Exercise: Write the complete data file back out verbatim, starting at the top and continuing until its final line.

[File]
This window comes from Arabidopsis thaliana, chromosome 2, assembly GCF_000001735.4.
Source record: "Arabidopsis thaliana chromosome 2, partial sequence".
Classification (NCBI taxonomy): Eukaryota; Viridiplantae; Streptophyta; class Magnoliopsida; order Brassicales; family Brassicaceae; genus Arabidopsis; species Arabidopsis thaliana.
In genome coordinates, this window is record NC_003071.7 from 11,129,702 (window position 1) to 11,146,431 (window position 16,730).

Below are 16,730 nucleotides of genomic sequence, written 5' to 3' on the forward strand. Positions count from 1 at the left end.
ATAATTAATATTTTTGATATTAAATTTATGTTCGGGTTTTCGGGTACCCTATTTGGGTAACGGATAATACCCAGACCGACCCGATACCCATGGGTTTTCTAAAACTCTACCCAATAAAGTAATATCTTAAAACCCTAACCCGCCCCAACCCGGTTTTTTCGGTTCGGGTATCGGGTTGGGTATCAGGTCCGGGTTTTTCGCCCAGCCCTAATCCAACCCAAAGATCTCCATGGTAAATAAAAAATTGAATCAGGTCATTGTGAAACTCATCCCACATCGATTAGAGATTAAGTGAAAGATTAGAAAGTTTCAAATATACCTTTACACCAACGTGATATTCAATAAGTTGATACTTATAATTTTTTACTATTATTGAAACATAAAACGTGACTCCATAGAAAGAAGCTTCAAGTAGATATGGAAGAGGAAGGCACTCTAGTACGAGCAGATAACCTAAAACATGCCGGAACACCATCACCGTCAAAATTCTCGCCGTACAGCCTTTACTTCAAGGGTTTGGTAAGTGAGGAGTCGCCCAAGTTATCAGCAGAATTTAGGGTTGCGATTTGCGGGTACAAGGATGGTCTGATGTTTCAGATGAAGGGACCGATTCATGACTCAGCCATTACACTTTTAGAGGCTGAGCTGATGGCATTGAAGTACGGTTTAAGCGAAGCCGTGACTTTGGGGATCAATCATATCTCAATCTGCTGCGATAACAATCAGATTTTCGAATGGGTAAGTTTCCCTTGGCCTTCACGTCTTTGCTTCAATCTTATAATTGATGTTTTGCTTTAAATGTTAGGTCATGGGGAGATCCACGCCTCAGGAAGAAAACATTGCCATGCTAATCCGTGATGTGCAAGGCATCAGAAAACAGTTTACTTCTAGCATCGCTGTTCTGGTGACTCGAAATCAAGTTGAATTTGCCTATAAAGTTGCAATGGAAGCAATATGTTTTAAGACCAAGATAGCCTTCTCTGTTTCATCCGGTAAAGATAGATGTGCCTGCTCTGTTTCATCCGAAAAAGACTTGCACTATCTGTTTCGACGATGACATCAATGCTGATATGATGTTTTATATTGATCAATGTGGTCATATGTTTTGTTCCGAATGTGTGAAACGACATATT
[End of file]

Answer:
This window comes from Arabidopsis thaliana, chromosome 2, assembly GCF_000001735.4.
Source record: "Arabidopsis thaliana chromosome 2, partial sequence".
Classification (NCBI taxonomy): Eukaryota; Viridiplantae; Streptophyta; class Magnoliopsida; order Brassicales; family Brassicaceae; genus Arabidopsis; species Arabidopsis thaliana.
In genome coordinates, this window is record NC_003071.7 from 11,129,702 (window position 1) to 11,146,431 (window position 16,730).

Below are 16,730 nucleotides of genomic sequence, written 5' to 3' on the forward strand. Positions count from 1 at the left end.
ATAATTAATATTTTTGATATTAAATTTATGTTCGGGTTTTCGGGTACCCTATTTGGGTAACGGATAATACCCAGACCGACCCGATACCCATGGGTTTTCTAAAACTCTACCCAATAAAGTAATATCTTAAAACCCTAACCCGCCCCAACCCGGTTTTTTCGGTTCGGGTATCGGGTTGGGTATCAGGTCCGGGTTTTTCGCCCAGCCCTAATCCAACCCAAAGATCTCCATGGTAAATAAAAAATTGAATCAGGTCATTGTGAAACTCATCCCACATCGATTAGAGATTAAGTGAAAGATTAGAAAGTTTCAAATATACCTTTACACCAACGTGATATTCAATAAGTTGATACTTATAATTTTTTACTATTATTGAAACATAAAACGTGACTCCATAGAAAGAAGCTTCAAGTAGATATGGAAGAGGAAGGCACTCTAGTACGAGCAGATAACCTAAAACATGCCGGAACACCATCACCGTCAAAATTCTCGCCGTACAGCCTTTACTTCAAGGGTTTGGTAAGTGAGGAGTCGCCCAAGTTATCAGCAGAATTTAGGGTTGCGATTTGCGGGTACAAGGATGGTCTGATGTTTCAGATGAAGGGACCGATTCATGACTCAGCCATTACACTTTTAGAGGCTGAGCTGATGGCATTGAAGTACGGTTTAAGCGAAGCCGTGACTTTGGGGATCAATCATATCTCAATCTGCTGCGATAACAATCAGATTTTCGAATGGGTAAGTTTCCCTTGGCCTTCACGTCTTTGCTTCAATCTTATAATTGATGTTTTGCTTTAAATGTTAGGTCATGGGGAGATCCACGCCTCAGGAAGAAAACATTGCCATGCTAATCCGTGATGTGCAAGGCATCAGAAAACAGTTTACTTCTAGCATCGCTGTTCTGGTGACTCGAAATCAAGTTGAATTTGCCTATAAAGTTGCAATGGAAGCAATATGTTTTAAGACCAAGATAGCCTTCTCTGTTTCATCCGGTAAAGATAGATGTGCCTGCTCTGTTTCATCCGAAAAAGACTTGCACTATCTGTTTCGACGATGACATCAATGCTGATATGATGTTTTATATTGATCAATGTGGTCATATGTTTTGTTCCGAATGTGTGAAACGACATATT